The personal watercraft device is again shown at 12 and includes such features as an internally configured engine compartment (not shown) operated by a hand throttle 14, a rear transom 16 and a rearwardly extending tail pipe 18 (see also FIGS. 4 and 5). The watercraft represented at 12 also includes such conventional elements as a seat, steering mechanism and the like. It is also envisioned that the assembly 10 of the present invention can be fitted to other types of watercraft, such as larger sized recreational boats and pleasure craft, pontoon boats, and the like without departing from the scope of the present invention.
Referring again to FIG. 1, as well as to FIGS. 2 and 4, a water flow diversion member is illustrated generally at 20 and includes a substantially arcuate (modified “S” shaped) configuration with a first end 22 and a second fluidly communicating end 24. The first end 22 is typically sized with an outer diameter of appropriate dimension for inserting within the rearwardly extending end of the existing tail pipe 18. As previously described, an advantage of the system 10 is its ability to fit or retrofit to most types of personal watercraft (or other maritime craft for that matter) and this is further facilitated by the provision of a flexible boot adapter 26.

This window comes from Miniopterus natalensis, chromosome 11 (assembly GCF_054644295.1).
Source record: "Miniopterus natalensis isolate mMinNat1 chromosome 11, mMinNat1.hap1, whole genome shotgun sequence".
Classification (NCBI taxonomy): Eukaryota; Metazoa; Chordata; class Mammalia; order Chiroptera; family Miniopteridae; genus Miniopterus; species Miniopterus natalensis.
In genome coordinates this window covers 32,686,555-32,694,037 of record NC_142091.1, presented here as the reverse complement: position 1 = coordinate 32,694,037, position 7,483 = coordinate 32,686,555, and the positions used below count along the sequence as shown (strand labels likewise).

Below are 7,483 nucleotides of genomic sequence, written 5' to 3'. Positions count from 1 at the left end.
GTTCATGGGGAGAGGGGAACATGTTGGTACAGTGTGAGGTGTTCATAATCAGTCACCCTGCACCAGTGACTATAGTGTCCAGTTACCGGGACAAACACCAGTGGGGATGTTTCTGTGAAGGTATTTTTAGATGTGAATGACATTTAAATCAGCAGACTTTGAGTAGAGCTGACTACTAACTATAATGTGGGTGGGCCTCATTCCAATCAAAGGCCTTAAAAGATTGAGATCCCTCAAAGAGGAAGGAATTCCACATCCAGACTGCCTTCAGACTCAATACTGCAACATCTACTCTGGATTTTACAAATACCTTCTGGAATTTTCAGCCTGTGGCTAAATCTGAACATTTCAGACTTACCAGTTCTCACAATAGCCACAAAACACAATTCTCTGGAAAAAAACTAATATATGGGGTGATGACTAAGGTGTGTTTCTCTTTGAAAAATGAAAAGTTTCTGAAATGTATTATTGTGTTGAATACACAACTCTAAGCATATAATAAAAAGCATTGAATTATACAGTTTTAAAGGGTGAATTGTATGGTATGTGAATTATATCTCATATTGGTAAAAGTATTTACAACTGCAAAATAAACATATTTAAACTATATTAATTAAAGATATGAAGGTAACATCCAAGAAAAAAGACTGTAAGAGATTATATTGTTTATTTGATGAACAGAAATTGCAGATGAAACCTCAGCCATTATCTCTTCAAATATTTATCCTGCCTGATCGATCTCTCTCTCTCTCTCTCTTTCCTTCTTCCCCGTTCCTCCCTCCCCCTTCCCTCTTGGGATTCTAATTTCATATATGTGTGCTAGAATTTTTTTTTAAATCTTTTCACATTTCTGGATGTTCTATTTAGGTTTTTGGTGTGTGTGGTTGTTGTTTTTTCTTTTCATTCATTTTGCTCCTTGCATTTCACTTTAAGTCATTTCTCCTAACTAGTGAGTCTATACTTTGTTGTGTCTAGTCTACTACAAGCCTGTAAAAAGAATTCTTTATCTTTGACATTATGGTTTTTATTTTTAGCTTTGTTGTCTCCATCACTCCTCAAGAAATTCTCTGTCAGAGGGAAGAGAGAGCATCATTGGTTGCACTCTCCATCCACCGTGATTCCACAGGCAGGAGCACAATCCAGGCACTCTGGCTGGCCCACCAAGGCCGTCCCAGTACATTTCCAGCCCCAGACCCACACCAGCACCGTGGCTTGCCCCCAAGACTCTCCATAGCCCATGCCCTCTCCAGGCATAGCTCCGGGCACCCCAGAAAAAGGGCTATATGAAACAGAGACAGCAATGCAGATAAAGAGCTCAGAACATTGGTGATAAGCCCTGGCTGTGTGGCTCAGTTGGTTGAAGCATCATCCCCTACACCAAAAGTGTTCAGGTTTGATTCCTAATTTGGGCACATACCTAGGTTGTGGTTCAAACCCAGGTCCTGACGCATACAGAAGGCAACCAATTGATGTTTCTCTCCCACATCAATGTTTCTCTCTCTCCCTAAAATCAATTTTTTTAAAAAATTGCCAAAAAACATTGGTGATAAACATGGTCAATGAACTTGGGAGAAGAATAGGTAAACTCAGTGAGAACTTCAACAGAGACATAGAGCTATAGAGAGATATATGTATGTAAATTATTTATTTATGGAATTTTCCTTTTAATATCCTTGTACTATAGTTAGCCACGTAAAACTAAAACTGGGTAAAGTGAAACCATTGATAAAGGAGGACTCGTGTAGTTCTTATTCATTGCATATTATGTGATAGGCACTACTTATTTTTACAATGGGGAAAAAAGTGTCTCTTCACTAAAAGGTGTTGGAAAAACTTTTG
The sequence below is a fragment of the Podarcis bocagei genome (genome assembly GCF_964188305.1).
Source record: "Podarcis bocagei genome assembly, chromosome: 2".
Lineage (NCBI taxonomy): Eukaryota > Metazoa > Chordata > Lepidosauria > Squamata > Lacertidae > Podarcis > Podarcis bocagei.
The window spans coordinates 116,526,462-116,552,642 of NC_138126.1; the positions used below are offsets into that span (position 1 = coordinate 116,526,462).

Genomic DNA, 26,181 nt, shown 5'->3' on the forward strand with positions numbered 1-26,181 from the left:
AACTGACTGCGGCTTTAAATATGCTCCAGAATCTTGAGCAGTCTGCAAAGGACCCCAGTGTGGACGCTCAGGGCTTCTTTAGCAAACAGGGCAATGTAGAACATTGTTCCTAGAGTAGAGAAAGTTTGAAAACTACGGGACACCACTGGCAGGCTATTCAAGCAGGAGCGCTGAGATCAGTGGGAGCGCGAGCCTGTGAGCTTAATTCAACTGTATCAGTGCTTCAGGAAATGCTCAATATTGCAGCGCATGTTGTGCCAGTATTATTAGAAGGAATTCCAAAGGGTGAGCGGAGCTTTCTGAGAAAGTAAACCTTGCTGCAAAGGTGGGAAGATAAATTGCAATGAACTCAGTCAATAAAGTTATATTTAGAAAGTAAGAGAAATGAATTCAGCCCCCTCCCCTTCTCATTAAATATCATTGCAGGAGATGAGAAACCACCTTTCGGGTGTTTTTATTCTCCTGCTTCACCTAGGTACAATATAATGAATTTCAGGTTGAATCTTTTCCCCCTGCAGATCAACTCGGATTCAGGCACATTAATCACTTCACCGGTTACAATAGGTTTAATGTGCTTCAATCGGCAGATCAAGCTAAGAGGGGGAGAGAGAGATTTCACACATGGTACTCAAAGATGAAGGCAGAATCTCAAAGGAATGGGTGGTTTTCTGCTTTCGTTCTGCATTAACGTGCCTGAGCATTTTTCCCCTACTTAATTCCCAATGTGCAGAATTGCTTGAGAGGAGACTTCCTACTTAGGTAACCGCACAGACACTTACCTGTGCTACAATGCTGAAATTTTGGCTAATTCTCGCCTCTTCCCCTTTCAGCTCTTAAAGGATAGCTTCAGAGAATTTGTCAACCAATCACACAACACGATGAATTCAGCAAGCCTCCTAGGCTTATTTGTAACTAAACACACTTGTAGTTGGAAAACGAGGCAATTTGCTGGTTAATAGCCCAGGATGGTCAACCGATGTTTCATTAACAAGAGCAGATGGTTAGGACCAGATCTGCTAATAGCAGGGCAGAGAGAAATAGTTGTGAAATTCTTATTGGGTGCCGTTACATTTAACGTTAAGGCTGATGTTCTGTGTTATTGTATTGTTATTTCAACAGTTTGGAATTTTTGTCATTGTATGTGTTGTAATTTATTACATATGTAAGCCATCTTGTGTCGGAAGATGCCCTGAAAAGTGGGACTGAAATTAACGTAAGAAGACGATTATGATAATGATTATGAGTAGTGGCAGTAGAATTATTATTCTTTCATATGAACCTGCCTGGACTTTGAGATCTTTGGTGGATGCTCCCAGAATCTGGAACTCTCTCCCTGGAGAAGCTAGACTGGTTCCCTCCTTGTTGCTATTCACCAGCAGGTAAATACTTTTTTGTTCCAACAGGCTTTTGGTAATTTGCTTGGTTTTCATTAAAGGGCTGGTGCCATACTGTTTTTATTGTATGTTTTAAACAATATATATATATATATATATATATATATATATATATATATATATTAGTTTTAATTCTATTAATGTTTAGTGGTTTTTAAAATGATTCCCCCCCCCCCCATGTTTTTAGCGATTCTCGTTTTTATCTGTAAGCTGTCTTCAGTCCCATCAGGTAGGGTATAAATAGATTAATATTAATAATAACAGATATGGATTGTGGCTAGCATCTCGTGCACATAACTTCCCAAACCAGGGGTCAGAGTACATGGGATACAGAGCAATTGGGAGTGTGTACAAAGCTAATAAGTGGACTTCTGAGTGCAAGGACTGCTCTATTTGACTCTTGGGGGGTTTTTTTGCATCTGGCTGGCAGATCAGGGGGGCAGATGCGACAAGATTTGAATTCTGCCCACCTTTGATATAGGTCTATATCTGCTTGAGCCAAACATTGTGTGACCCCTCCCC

The adapter 26, as best illustrated in cutaway section in FIG. 4, is constructed of a pliant, internally hollowed and rubberized material with an internally hollowed configuration including a first inwardly curved end 28 and a second annular extending end 30. The boot adapter 26 functions by the inwardly curved end 28 sealingly abutting over an extending portion of the diversion member 20 (from the first end 22), while the annular extending end 30 surrounds and likewise sealingly engages over the tail pipe 18. It is further envisioned that other types of sealing and/or seating members may be provided with the flow diversion member 20 and in order to provide a watertight seal with the exhaust of the watercraft 12.
A flexible and internally hollowed length of conduit 32 is provided having a first end 34 and a second end 36. The first end 34, as best shown in the cutaway of FIG. 4, provides a first engageable end which secures to the associated second end 24 of the arcuately configured and flow diversion member 20. Referring further to the cutaway section of the conduit 32 illustrated in FIG. 4, an internally wound and coiled spring configuration 33 may be employed for providing structural integrity to the conduit and to maintain its fluidly communicating properties. It is however also envisioned that the conduit can be provided in any desirable configuration and dimension without departing from the scope of the invention.